The Republican party at risk of tearing itself apart

February 15, 2016
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The Republicans have long waited for a chance to present a new gem with a fresh and broadly appealing conservative vision, the GOP instead is at the bleak and at risk of tearing itself apart as the GOP is fast moving into the primary season.

A day after a debate full of candidates throwing vile attacks at each other, immature exchange of word, these are one of the reasons former President George W. Bush was set to make a high-profile return to the national political scene. Republicans were struggling with their core beliefs on a host of issues, as well as the image of the party they were broadcasting to the country.

Can Trumps recent outbursts is changing the core belief of the conservative party

The party disagreement was ignited at the debate on Saturday night by the Republican front-runner Donald Trump, who was kept on with his criticism of both how well the 43rd president kept America safe before and after the Sept. 11, 2001, attacks and of hawkish Republican worldview in general.

The foreign policy disagreement is only the latest argument among 2016 candidates over many of the basic principle that have guided Republican and conservative perspective since the Reagan years, principles like free trade and the federal government should be involved in providing health care for its poorest citizens.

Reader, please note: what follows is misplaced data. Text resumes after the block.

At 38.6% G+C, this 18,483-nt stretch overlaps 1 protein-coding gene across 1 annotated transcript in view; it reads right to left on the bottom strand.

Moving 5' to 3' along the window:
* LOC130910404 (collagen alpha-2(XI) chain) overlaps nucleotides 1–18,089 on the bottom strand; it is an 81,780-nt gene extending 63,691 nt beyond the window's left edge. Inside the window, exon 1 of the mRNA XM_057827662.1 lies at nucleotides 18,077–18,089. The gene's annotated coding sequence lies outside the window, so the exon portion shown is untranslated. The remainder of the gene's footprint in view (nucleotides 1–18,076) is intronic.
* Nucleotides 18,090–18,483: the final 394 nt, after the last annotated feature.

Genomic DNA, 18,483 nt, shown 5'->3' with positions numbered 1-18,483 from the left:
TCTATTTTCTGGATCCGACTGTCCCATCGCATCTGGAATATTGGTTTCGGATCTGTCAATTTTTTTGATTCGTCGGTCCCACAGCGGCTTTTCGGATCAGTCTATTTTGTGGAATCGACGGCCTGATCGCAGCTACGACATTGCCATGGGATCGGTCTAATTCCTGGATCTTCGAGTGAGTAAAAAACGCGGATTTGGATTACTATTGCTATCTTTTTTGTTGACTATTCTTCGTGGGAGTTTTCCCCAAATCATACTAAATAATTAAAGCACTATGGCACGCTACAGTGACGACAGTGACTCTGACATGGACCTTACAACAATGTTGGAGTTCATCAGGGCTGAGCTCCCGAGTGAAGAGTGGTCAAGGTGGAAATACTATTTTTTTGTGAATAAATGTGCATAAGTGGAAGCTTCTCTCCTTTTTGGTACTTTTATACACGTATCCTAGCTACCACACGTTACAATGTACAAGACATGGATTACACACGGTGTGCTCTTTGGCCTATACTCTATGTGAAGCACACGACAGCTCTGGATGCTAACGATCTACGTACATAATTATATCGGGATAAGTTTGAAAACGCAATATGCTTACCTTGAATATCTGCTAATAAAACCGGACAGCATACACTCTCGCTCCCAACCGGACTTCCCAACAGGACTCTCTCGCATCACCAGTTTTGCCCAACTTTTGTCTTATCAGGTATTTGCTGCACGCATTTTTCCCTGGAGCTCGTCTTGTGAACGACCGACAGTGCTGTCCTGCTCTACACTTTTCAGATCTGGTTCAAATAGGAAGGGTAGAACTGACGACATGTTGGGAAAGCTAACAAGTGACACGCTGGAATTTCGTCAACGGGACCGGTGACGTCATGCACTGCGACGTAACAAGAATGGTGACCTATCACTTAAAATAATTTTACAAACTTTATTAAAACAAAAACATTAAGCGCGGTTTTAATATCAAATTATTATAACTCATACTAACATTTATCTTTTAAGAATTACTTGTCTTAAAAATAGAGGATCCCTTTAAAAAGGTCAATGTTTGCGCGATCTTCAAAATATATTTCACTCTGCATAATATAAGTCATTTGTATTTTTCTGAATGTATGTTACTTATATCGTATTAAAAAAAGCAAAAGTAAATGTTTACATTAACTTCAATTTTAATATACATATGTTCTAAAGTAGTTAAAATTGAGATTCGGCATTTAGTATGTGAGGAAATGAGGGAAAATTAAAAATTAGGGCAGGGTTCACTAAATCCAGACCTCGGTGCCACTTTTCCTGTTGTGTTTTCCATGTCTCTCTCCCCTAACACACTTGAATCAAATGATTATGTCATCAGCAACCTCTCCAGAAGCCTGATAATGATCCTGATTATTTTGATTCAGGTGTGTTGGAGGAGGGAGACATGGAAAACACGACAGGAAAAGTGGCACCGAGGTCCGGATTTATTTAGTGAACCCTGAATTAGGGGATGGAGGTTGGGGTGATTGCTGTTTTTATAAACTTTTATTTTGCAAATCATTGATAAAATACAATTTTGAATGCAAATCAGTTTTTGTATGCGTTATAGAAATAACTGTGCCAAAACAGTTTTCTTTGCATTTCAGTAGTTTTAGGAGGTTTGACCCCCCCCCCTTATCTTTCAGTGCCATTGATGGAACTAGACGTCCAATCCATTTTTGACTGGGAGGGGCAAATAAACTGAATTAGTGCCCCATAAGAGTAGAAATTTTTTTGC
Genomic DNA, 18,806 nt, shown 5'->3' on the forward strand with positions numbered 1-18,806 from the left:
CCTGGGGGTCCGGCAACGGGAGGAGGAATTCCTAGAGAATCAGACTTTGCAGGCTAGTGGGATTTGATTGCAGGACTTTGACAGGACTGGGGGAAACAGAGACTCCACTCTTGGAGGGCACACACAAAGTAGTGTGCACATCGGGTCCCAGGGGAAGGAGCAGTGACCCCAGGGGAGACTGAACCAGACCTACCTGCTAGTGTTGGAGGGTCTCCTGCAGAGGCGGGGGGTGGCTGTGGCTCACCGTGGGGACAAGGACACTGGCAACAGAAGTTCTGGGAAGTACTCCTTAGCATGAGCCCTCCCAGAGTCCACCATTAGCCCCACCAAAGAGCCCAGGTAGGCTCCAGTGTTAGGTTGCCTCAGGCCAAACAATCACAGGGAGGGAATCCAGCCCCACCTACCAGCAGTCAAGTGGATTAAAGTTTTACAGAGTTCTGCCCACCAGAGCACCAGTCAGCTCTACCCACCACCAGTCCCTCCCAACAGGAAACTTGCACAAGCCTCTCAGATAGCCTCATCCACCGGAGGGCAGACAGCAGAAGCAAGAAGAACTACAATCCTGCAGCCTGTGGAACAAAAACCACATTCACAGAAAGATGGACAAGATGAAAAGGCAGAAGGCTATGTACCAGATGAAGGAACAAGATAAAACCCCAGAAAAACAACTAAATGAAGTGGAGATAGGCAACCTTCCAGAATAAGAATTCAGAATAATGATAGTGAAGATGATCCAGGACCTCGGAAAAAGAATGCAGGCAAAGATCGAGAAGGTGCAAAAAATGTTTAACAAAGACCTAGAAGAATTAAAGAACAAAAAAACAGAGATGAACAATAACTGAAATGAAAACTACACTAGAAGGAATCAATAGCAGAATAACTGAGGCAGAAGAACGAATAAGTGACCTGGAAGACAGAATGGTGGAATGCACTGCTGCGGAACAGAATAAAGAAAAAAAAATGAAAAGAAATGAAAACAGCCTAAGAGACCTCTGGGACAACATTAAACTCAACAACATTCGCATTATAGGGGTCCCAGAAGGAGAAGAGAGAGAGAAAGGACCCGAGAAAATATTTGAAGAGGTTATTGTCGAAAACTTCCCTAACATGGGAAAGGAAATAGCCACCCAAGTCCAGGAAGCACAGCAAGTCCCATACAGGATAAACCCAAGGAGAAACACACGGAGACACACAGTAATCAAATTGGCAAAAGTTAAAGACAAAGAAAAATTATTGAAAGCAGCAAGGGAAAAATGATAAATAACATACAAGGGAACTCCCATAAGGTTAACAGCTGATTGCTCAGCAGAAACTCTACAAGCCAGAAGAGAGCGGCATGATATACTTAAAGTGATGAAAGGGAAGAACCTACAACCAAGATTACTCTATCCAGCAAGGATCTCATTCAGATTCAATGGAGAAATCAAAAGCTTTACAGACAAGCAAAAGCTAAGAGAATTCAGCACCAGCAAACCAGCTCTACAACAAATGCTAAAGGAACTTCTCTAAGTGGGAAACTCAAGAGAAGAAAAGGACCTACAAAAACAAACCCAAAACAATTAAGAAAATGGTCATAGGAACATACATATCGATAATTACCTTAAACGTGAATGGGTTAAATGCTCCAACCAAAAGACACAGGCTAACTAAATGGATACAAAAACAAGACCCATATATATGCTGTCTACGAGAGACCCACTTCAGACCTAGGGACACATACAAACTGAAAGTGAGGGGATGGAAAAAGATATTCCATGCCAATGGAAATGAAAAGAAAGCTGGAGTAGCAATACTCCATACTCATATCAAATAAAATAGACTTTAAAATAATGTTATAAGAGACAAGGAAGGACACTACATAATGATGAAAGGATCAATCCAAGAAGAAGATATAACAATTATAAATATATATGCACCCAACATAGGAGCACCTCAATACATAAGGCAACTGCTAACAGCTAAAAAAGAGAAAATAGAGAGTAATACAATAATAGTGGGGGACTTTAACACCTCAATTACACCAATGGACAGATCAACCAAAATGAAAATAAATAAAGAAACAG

Trump sounded threats to use tariffs on imported goods to punish corporations that leave the United States, while Ohio Gov. John Kasich defended his decision to accept an expansion of Medicaid in his state as a humane step in line with conservative goals.

The high intensity of the harshness of the discussions and other issues brought about a prevailing crisis within the Republican Party and reflect the increasing influence of non-ideological, populist voters who have embraced in particular to Trump’s nationalist “Make America Great Again” message.

Trump was rigid and unapologetic, saying that he is a truth-teller and that the majority of Americans, weary of war, estranged by the political class and thirsting for a populist revival would heed his call.

“The war in Iraq has been a disaster,” Trump said Sunday on CBS’s “Face the Nation.” “It started the chain of events that leads now to the migration, maybe the destruction of Europe. [Bush] started the war in Iraq. Am I supposed to be a big fan?”

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